” These concepts do not necessarily imply that those characteristics are static, or that a certain sample could represent the extensive diversity and forms of organization, or the distinct demands of the Afro-descendent Peoples and communities in Nicaragua. As the process of reconstructing individual and collective identities and the international and national recognition of collective rights have advanced, the members of Indigenous communities have begun to recover and live in their everyday and public lives their specific collective identities: Rama, Sumu-Mayangna, Miskitu, Chorotega, and others.
Each People has more specific cultural characteristics, others that have been adapted, and others shared. ILO Convention 169. Law 445 on Property and Communal Lands. The law defines the term Indigenous community as the combination of families from Amerindian ancestry established in a territorial space that share feelings of identification, linked to the past aborigines of their indigenous people and that maintain an identity and their own values of a traditional culture, as well as forms of ownership and communal use of lands, and of their own social organization.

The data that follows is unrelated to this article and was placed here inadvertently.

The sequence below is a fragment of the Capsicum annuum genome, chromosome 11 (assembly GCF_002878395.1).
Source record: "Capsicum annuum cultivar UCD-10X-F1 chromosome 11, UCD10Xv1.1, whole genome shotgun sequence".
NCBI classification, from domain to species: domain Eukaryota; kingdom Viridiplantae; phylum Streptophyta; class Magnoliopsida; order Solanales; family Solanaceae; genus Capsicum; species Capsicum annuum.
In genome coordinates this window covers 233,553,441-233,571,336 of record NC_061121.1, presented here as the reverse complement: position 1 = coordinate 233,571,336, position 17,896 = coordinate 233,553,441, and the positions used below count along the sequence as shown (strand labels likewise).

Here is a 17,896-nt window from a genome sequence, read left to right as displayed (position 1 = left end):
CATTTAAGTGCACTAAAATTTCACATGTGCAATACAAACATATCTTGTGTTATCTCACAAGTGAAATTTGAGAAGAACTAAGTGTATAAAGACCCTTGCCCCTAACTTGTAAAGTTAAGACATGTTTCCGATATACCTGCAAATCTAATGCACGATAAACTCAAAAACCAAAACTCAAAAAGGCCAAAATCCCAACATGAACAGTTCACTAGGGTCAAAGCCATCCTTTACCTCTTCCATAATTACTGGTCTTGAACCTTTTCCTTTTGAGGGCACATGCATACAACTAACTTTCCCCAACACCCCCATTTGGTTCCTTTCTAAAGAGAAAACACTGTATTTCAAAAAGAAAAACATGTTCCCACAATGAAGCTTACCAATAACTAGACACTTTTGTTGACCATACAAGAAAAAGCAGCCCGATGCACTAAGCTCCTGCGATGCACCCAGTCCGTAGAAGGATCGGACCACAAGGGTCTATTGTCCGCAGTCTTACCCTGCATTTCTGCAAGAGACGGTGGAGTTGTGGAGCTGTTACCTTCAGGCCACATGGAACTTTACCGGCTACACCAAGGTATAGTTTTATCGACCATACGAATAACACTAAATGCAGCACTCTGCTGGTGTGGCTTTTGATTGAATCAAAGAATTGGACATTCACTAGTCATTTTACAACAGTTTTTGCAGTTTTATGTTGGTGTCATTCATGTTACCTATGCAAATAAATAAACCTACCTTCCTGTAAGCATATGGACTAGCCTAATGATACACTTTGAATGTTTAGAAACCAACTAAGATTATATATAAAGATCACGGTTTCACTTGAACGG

10 Ibid. 8 9 9 of 104 Racism and Ethnic Discrimination in Nicaragua November 2006 The concept of a People is linked to the international right established in the International Convention on Civil and Political Rights (ICCPR) and the International Convention on Economic, Social, and Cultural Rights (ICESCR) and has been incorporated, without qualification, 11 in the UN Declaration on the Rights of Indigenous Peoples adopted by the UN Human Rights Council in June 2006.
Convention 169 of the International Labour Organization is however the only binding instrument that refers specifically to Indigenous Peoples and tribes. In addition to the United Nations, the Organization of American States has initiated a discussion on the project of the Declaration on the Rights of Indigenous Peoples, and through a variety of considerations, observations, and recommendations, has advanced the international juridical rules referring to Indigenous Peoples.